The Environmental Impact Assessment (EIA), required under European Union law, for example, ensures that planning decisions are made considering environmental effects. Human health considerations are included, but many think that the EIAs don’t give sufficient consideration to human environmental health issues. In fact, research carried out by BMA UK has found that only 28% of EIAs give consideration to human health hazards.
Accountable for health
HIAs also make provision for individuals to challenge public bodies if they think they are not carrying them out effectively: if they can show they are personally affected by a decision they can bring an action for judicial review. If there are implications for the wider public, then an application for judicial review would have to be brought by a representative group.
In addition, HIAs enforcement could be placed under the power of the future generations commissioner – currently Sophie Howe – a post created by the aforementioned Well-being of Future Generations Act. The commissioner already has the power to review how public bodies are taking account of the long-term impact of their decisions so it would be a natural fit.
There is no shortage of ambition when it comes to the principles underlying public health legislation passed by the Welsh Assembly. It shows a belief in the ability of law to bring about social change. However, laws can produce unintended consequences as well as beneficial effects. If HIAs are to be a success then there will have to be commitment through political will, effective management at all levels of the HIA process and active participation from stakeholders – including citizens. Ultimately, they can only be as good as the methods which are used to identify health hazards.
But this could be a great leap forward in protecting the health of the nation, and one which the UK and rest of the world would do well to consider following.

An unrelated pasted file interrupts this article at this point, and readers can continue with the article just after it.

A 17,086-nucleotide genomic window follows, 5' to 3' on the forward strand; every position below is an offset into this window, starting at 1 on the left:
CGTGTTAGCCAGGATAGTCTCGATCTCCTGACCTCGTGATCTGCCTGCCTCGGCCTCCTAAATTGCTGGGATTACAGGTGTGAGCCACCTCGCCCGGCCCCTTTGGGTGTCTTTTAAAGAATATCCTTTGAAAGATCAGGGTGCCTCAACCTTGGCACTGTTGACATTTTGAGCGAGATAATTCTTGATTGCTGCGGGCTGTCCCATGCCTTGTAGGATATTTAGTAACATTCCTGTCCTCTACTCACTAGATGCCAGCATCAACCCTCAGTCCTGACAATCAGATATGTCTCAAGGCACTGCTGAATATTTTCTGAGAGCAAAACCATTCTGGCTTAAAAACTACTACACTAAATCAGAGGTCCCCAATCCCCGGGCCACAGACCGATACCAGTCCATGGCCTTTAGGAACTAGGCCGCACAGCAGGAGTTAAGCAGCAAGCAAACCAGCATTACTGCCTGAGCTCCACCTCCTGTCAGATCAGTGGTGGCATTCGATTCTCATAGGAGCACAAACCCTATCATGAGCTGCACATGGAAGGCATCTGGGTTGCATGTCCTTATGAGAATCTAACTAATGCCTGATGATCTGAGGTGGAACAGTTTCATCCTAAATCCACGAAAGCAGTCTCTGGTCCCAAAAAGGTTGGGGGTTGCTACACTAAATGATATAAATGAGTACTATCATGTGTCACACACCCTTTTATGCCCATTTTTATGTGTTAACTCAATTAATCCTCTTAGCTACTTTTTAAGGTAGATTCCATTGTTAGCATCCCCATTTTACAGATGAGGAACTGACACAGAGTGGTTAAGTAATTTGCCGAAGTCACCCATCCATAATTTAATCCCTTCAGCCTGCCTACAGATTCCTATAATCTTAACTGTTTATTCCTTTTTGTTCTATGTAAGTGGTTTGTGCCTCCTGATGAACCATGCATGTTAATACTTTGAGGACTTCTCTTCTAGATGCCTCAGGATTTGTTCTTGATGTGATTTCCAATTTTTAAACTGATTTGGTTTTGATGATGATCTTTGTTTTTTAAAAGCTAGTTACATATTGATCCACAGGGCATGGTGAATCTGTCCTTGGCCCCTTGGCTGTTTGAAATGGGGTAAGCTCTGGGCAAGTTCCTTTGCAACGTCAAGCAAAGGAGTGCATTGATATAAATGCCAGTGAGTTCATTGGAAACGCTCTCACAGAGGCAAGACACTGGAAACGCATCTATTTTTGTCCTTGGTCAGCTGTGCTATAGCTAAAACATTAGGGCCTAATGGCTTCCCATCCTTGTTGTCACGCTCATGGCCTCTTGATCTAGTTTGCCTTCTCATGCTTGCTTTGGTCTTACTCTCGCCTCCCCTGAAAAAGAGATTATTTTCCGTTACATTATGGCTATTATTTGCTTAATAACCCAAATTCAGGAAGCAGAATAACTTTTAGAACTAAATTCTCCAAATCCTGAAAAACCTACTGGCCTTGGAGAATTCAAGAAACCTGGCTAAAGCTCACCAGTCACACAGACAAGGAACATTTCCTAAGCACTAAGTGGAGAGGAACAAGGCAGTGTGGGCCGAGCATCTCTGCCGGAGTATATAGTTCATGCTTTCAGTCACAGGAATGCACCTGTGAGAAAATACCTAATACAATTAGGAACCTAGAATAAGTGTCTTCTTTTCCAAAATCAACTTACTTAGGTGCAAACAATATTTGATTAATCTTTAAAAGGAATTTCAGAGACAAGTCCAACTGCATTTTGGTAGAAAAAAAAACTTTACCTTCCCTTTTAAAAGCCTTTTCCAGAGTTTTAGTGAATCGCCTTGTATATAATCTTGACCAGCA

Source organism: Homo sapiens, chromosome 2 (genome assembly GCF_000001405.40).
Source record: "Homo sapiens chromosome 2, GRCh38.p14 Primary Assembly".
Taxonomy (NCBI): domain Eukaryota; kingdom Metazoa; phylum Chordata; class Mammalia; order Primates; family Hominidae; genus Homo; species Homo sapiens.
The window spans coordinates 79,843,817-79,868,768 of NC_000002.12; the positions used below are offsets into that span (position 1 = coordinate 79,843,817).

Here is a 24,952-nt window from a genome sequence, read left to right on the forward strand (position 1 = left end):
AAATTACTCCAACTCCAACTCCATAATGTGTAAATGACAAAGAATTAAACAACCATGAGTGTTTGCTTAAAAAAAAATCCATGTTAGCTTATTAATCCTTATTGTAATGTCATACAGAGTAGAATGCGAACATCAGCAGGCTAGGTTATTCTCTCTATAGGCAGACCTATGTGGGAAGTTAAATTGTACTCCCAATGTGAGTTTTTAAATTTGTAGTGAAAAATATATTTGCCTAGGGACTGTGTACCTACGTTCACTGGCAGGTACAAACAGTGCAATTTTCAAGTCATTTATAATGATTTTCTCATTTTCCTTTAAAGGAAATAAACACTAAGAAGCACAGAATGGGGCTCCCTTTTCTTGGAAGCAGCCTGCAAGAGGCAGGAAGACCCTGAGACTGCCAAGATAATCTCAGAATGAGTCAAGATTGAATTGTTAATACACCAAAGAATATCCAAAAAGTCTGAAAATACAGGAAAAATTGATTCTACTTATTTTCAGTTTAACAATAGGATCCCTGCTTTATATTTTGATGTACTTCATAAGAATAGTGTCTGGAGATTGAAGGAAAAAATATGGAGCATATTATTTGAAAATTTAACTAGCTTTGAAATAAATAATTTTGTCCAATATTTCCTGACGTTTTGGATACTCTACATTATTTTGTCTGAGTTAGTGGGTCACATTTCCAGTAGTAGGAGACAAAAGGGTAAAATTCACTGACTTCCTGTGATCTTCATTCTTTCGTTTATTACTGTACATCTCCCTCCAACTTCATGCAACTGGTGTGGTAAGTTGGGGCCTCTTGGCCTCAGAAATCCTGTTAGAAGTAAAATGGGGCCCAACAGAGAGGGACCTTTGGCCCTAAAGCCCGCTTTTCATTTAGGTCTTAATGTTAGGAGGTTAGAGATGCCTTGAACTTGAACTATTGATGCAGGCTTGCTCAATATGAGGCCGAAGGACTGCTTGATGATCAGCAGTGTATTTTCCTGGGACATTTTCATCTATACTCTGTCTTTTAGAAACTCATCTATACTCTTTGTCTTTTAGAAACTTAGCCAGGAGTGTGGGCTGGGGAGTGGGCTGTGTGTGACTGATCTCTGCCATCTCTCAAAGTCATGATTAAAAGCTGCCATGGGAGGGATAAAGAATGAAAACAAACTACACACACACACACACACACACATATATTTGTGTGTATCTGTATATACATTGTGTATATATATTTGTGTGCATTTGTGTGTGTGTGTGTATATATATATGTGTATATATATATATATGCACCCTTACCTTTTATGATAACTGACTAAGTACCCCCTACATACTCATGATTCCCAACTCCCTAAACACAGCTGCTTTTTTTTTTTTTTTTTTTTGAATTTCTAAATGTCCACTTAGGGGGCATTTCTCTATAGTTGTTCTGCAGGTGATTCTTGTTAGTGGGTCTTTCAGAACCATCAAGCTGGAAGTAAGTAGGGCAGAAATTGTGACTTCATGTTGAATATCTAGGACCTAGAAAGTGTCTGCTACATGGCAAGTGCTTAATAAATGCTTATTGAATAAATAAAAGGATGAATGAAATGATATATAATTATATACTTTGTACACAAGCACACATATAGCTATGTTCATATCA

• This article was first published at The Conversation
Richard began his career as a trainee, later assistant, solicitor with the British Coal Corporation. Following that he went to the Cayman Islands Law School and was a member of the Chambers of the Attorney General of the Cayman Islands.
Returning to the United Kingdom he has held posts at Swansea Institute of Higher Education and the University of South Wales latterly as Director of the Legal and Financial Advice Clinic before taking up the post as Clinic Director at the University of Essex in 2014. He joined Swansea University as Director of the Swansea Law Clinic in January 2017.
A former Chair of the Association of Law Teachers, Richard was also formerly a member of the Law Commission’s Wales Advisory Committee. He has also been the UK Centre for Legal Education’s Consultant in Wales, a visiting professor to Fudan University, People’s Republic of China under the EU-China Co-operation Programme, an Independent Reviewer for the Chartered Institute of Legal Executives, and a reviewer for the Quality Assurance Agency. Currently, Richard is a member of the Law Society’s Wales and Access to Justice Committees.
Until recently Richard was the editor of the Policy and Educational Developments section of The Law Teacher: The International Journal of Legal Education. He is also a reviewer for the International Journal of Clinical Legal Education. He has convened a number of conferences on legal education in Wales most recently for the Legal Education Research Network (LERN) in April 2016.
In addition, to running clinics providing initial advice and assistance to members of the public in areas such as housing, relationship breakdown, consumer issues, and employment law, Richard has also run a prison law project in association with the Prisoners’ Advice Service, and a Miscarriage of Justice Project in association with Inside Justice and the Centre for Criminal Appeals.